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In the application we have something about 30 types of objects that are created repeatedly. Some of them have long life (hours) some have short (milliseconds). Objects could be created in one thread and destroyed in another.Does anybody have any clue what could be good pooling technique in the sense of minimal creation/destruction latency, low lock contention and reasonable memory utilization?Append 1.1.1. Object pool/memory allocations for one type usually is not related to another type (see 1.3 for an exception)1.2. Memory allocation is performed for only one type (class) at time, usually for several objects at time. 1.3. If a type aggregates another type using pointer (for some reason) these types allocated together in the one continuous piece of memory.Append 2.2.1. Using a collection with access serialization per type is known to be worse than new/delete.2.2. Application is used on different platforms/compilers and cannot use compiler/platform specific tricks.Append 3.It becomes obvious that the fastest (with lowest latency) implementation should organize object pooling as star-like factories network. Where the central factory is global for other thread specific factories. Regular object provision/recycling is more effective to do in a thread specific factory while the central factory could be used for object balancing between threads. 3.1. What is the most effective way to organize communications between the central factory and thread specific factories?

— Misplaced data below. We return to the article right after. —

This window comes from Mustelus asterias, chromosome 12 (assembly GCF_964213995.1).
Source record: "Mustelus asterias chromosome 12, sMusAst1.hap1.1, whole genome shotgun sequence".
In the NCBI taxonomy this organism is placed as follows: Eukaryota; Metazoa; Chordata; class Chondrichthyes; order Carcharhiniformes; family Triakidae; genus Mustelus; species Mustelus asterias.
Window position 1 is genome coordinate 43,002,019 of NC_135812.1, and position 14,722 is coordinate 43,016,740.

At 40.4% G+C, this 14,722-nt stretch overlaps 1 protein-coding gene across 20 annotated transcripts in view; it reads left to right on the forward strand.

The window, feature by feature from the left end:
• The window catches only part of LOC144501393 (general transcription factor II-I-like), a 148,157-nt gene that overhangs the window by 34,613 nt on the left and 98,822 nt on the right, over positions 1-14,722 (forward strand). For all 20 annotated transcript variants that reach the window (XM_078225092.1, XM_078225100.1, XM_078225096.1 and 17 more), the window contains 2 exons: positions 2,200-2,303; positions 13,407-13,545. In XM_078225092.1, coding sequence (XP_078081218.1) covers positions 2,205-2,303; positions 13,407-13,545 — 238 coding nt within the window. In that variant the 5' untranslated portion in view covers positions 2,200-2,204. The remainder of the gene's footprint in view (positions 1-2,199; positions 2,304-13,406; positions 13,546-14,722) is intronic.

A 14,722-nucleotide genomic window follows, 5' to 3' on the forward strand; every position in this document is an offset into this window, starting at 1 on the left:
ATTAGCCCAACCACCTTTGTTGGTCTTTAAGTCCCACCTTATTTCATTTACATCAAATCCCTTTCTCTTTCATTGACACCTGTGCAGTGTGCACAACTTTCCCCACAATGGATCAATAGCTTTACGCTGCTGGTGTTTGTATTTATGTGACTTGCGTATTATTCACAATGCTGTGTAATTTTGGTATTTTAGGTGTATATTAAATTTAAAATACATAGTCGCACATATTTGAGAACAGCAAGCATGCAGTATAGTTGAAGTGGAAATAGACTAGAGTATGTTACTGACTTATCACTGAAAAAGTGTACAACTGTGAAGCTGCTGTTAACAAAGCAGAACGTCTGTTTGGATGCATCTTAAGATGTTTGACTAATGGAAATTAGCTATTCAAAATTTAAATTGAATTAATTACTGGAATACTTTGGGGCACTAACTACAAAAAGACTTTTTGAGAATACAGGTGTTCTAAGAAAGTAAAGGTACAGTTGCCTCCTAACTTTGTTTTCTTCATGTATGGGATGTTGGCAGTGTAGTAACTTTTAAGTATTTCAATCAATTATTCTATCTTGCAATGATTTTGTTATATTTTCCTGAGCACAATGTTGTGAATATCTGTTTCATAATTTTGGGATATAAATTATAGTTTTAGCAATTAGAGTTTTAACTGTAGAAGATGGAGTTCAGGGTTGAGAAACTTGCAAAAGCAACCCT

Do you know ahead of time the lifetime of the object, or if it will transfer threads?

2019年03月24日40分34秒

Unfortunately no. This is defined by application logic.

2019年03月24日40分34秒

If ctor and dtor do not allocate or free memory, then they should be fast, and thus there should be no reason to avoid them.Also, the issue with having one freelist per-type is that you must use atomic ops to manipulate it, and it will encourage false sharing.

2019年03月23日40分34秒

Not sure that this is the best answer. IMHO the one about tcmalloc was better. Cannot vote though

2019年03月23日40分34秒

Issues with this are that you will see a lot of contention for the stack lock. Also, false sharing will exist, as allocations from separate threads will adjacent. In addition, if 3000 temporaries are allocated, and then 1 permanent object is allocated, the 3000 temporaries will not be reclaimbed.

2019年03月24日40分34秒

I don't get last part about note reclaiming temporary object. Can you be more specific?

2019年03月24日40分34秒

I misread the code and misunderstood the answer; the 'no reclaim temporary' part was entirely wrong. :-) However, the above could be improved to use a linked list, thus removing the lock. (Instead use atomic list ops.)

2019年03月23日40分34秒

Thank you.It was interesting reading.However our guys told me that it has heavy locks contention in compare to umem on Solaris.

2019年03月24日40分34秒

The concept is slightly different. An object could travel through threads handling it. And when its life time will has came to the end it could be in any other thread than the mother-thread. Of course after-life management details are hidden..

2019年03月23日40分34秒